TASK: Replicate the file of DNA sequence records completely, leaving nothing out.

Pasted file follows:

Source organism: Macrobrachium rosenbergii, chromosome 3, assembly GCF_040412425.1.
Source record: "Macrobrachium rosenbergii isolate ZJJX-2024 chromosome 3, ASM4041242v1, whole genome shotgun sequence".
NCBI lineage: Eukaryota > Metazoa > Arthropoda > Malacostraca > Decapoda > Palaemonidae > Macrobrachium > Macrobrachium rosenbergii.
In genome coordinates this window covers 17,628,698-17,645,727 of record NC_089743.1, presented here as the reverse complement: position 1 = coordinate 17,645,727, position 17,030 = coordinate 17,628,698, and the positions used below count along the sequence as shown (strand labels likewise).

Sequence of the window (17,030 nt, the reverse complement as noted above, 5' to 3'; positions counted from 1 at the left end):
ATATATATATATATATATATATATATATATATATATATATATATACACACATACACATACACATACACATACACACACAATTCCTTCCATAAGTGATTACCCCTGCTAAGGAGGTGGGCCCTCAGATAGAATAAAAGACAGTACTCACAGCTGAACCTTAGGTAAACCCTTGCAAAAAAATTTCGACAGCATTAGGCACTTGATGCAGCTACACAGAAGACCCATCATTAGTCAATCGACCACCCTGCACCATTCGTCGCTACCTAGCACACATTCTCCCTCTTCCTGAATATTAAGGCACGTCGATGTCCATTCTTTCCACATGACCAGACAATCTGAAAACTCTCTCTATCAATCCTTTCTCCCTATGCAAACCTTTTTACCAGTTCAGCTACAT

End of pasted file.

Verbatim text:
Source organism: Macrobrachium rosenbergii, chromosome 3, assembly GCF_040412425.1.
Source record: "Macrobrachium rosenbergii isolate ZJJX-2024 chromosome 3, ASM4041242v1, whole genome shotgun sequence".
NCBI lineage: Eukaryota > Metazoa > Arthropoda > Malacostraca > Decapoda > Palaemonidae > Macrobrachium > Macrobrachium rosenbergii.
In genome coordinates this window covers 17,628,698-17,645,727 of record NC_089743.1, presented here as the reverse complement: position 1 = coordinate 17,645,727, position 17,030 = coordinate 17,628,698, and the positions used below count along the sequence as shown (strand labels likewise).

Sequence of the window (17,030 nt, the reverse complement as noted above, 5' to 3'; positions counted from 1 at the left end):
ATATATATATATATATATATATATATATATATATATATATATATACACACATACACATACACATACACATACACACACAATTCCTTCCATAAGTGATTACCCCTGCTAAGGAGGTGGGCCCTCAGATAGAATAAAAGACAGTACTCACAGCTGAACCTTAGGTAAACCCTTGCAAAAAAATTTCGACAGCATTAGGCACTTGATGCAGCTACACAGAAGACCCATCATTAGTCAATCGACCACCCTGCACCATTCGTCGCTACCTAGCACACATTCTCCCTCTTCCTGAATATTAAGGCACGTCGATGTCCATTCTTTCCACATGACCAGACAATCTGAAAACTCTCTCTATCAATCCTTTCTCCCTATGCAAACCTTTTTACCAGTTCAGCTACAT